December 14,2017 by Medigroup
The Christmas season is in full swing and just as one can expect to see decorative lights on every house and hear festive music coming from every speaker, they can expect malls and retail stores to be packed with people rushing to finish their holiday shopping.
Yet unfortunately, this time of year when the checkout lines are longer and parking spaces are scarcer is also the time when people are the most susceptible to spreading germs. Cold weather combined with shuffling masses of people coming in and out of stores creates ample opportunities for you to get sick and pass those illnesses along to others. Here are a few helpful tips you can employ when shopping that can keep you from getting the sniffles after fulfilling Christmas wish lists.
Cover your nose and mouth with a tissue when coughing or sneezing.
“Try to manage your spending and your commitments for the month.”
Cleveland Clinic Health Essentials noted that it’s virtually impossible for us to keep our hands completely clean of bacteria and some germs. We should generally consider everything we touch when out in public to be something that could transmit a virus to us.
“We can’t protect ourselves against every single germ out there, but we have to be conscious of what we come in contact with, particularly at a time when we are exposed to so many more people in crowds, on the streets and in the stores,” said, Alan Taege, an infectious disease specialist, to Cleveland Clinic Health Essentials.
Things like door and shopping cart handles, tables and chairs, escalator railings and elevator buttons are all individual places within stores and other public areas that can have high concentrations of germs. Payment cards and cash can also carry germs, especially during the busy shopping season when cashiers must perform ample transactions and currency can switch hands numerous times in one day.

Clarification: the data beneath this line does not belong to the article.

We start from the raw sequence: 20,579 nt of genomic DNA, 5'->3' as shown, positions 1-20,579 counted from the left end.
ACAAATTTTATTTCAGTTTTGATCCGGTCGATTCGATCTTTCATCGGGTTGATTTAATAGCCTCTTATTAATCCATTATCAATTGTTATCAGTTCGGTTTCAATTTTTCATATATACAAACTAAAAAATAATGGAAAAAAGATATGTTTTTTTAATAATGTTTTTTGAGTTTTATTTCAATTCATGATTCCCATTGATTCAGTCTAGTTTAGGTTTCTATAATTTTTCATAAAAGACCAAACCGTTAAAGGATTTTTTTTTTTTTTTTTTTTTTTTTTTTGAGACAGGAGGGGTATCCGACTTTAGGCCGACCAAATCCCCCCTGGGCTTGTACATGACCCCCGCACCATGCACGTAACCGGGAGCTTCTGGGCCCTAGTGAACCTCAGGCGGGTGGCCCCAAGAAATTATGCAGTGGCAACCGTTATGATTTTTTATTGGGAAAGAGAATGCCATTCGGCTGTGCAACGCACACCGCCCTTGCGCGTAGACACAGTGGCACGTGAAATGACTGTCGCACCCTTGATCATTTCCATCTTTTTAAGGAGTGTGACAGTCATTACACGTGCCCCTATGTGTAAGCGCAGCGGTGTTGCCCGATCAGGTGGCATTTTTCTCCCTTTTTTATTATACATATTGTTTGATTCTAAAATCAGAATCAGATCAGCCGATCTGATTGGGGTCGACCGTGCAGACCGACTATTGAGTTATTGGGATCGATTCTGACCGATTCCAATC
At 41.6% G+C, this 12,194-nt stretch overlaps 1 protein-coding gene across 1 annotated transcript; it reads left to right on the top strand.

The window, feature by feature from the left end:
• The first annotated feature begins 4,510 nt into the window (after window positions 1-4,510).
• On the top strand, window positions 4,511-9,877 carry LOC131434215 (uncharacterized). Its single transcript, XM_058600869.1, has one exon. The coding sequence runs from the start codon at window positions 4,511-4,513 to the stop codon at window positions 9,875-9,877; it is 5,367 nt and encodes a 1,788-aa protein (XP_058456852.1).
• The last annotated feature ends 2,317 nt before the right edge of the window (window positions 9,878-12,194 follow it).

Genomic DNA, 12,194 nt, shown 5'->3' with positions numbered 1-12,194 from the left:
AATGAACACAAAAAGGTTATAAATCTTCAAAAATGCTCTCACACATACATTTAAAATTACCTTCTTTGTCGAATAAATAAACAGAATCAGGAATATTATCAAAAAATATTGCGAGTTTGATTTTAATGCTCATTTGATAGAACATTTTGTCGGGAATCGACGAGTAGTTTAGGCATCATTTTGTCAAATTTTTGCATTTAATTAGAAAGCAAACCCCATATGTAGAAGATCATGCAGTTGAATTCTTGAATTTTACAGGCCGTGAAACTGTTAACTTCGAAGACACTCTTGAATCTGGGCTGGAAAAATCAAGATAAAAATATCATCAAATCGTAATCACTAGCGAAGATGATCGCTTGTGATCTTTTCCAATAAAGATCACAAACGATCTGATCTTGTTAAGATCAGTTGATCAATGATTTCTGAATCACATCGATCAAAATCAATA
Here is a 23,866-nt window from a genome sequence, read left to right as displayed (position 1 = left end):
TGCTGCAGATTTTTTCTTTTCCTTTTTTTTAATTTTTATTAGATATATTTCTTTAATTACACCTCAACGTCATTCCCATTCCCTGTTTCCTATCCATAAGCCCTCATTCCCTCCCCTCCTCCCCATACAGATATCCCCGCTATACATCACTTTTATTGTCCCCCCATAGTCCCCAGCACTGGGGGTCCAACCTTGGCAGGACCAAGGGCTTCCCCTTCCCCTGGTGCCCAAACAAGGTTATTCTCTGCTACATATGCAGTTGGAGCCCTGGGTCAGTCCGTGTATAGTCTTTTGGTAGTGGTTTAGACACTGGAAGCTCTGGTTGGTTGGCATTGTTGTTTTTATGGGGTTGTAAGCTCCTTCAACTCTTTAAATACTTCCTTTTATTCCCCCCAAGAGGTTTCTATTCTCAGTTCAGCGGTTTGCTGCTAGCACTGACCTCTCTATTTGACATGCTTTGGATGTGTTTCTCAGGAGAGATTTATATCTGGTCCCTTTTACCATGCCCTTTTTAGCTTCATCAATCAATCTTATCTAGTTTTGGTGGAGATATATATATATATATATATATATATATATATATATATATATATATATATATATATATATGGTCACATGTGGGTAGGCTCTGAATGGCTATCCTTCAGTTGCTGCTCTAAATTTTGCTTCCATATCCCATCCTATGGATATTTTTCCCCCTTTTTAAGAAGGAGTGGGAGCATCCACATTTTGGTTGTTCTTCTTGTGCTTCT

The Center for Disease Control and Prevention stated that ke eping the hands clean is one of the most important ways to fight illness and the spread of germs. The organization recommended washing your hands frequently with soap and water for at least 20 seconds whenever possible or using hand sanitizer. Washing your hands before eating anything is very important.
Touching your face in general is something Cleveland Clinic Health Essentials advised against during this time of year. The face has soft and wet areas that germs can inhabit and multiply in. Keeping your hands, which may have infectious bacteria on them, away from these areas as much as possible can decrease your chances of getting sick. Shopping in light gloves is an option you can use to avoid getting germs directly on your hands.
“Avoid touching your face and others,” said Keri Peterson, an internist at Lenox Hill Hospital in New York City, to Fox News. “Be conscientious of touching your eyes, nose, and mouth, which will contaminate your hands. Most adults touch their face about 16 times a day, and children do a lot more often, increasing the spread of germs.”
Cover your nose and mouth with a tissue when coughing or sneezing. If a tissue is not available, do not use your hands but rather, use your upper sleeve or elbow. Do your best to avoid direct contact with people you notice that have nasty coughs or do not properly cover their sneezes.
If you do feel yourself becoming sick, do your best to remain home and rest. This can allow you to regain your health in the fastest way but just as importantly, it prevents the spread of whatever illness you contracted.
It is no doubt that the holidays can be a trying time for many of us, especially if there is an abundance of shopping we need to do in the last few calendar weeks. Peterson told Fox News that the stress of the season can weaken our immune systems and make it more difficult to fight illness.
Try to manage your spending and your commitments for the month so that you do not worry about either too much. Do not spread yourself so thin that you scrambling to get to two malls and a holiday party all in one afternoon.
Exercise is an important part of maintaining one’s health and doing so during the holidays can be challenging, yet rewarding. According to Medicine Plus, exercise can boost immune function by increasing the flow of antibodies within the blood and can flush bacteria from the lungs and airways, all which can keep you from getting sick. Physical activity is also a known stress reliever.
Shopping can be turned into a more physical routine by taking the stairs instead of the escalator or parking on the side of the shopping center away from where your intended stores are and walking the distance.
Eating well is also necessary to remain healthy during this time. Avoid foods that are high in fat and salt like those typically served in malls or at fast-food restaurants. Instead, opt for more fruits and vegetables, especially those high in the immune boosting vitamin C like oranges, broccoli, tomatoes and spinach.
The end of the year can be a wonderful time full of happiness, laughter and moments spent with family. However, without the proper self-care and awareness an illness can make it a time of necessary bed rest, body aches and doctor visits, none of which are on anyone’s wish list.
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